Tuesday, December 23, 2008

Whys and Wherefores

Back in in my 70s childhood, I was given the Holmes Boxed set of D&D. This singular event set me on a course of events that has very largely made me who I am. Let me be very upfront. I am a devout Orthodox Christian. Having played D&D and RPGs of every stripe, throughout the last 4 decades (!), I am acutely aware that D&D and Christianty have a history. I vividly remember going through the list of 10 warning signs that your child might be a Satanist with my friends. We laughed ourselves silly, because we wouldn't have touched a Satanist cult with a 10 foot pole, and yet qualified for 8 or 9 of the warning signs, not the least of which was playing D&D. However, it must be acknowledged that a lot of the pulp fiction that inspired D&D is at best unconcerned with religion and at worst has a polythesitic bent. This bent was not explicit in OD&D (as a matter of fact, Christianity was implicit as James Maliszewski has recently pointed out), but it did make its way into the game over time. Starting with AD&D 2nd Edition, the game I love systemically supported, and even required a polythesitic world view. This has only gotten worse over time. As an Orthodox Christian, it is something that I lament and have been increasingly uncomfortable with.

This discomfort, however, is tempered by the reality that D&D is one of the reasons I am an Orthodox Christian in the first place. The game sparked in me a fascination in medieval European history that had me jumping at the chance to study in Russia, Estonia and Hungary. It was while wandering the streets of Moscow that I first ecountered Orthodoxy. It was while searching out a medieval castle in southern Hungary that I felt the shockwaves of bombs dropping during the Yugoslavian civil war. These bomb shattered me, in ways that I am still recovering from. It has been my faith that has allowed me to start putting the pieces back together. This trajectory proves a point made by Alexander Schmemann:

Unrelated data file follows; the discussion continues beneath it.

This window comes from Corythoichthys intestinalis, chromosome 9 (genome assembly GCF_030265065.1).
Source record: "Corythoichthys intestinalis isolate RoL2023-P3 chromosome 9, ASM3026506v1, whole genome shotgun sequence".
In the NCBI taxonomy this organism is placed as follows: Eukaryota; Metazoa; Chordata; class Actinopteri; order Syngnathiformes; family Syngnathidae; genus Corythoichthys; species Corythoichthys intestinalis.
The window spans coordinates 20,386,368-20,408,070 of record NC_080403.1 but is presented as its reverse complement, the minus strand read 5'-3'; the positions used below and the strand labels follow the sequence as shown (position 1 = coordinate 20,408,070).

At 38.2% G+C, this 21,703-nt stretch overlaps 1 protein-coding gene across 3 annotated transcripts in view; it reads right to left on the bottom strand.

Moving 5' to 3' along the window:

In the Christian worldview, matter is never neutral. If it is not "referred to God," i.e. viewed and used as a means of communion with Him, of life in Him, it becomes the very bearer and locus of the demonic. — Of Water & the Spirit, pg. 48.

D&D is not by nature evil. In my life, it has been a great blessing. I allowed it to point me towards God. Through D&D Christ came into my life, and that has been huge. Whether or not something is good or evil depends on how we use it.

Thus we come to the reason for this blog. I fully realize that when the words "Dungeons and Dragons" are mentioned, a lot of Christians cringe. I also know that the same is true of many RPGers who hear the word "Christianity." I hope to stand firmly with one foot in the world of D&D and another in the world of my faith and thus reduce the number of cringes in both worlds. I still love D&D. I still love the culture, the people, the game. And I am a Christian. So, I will muse on how Christianity informs my view of D&D, how I play it and how the two can affect each other in a positive way. Enjoy.

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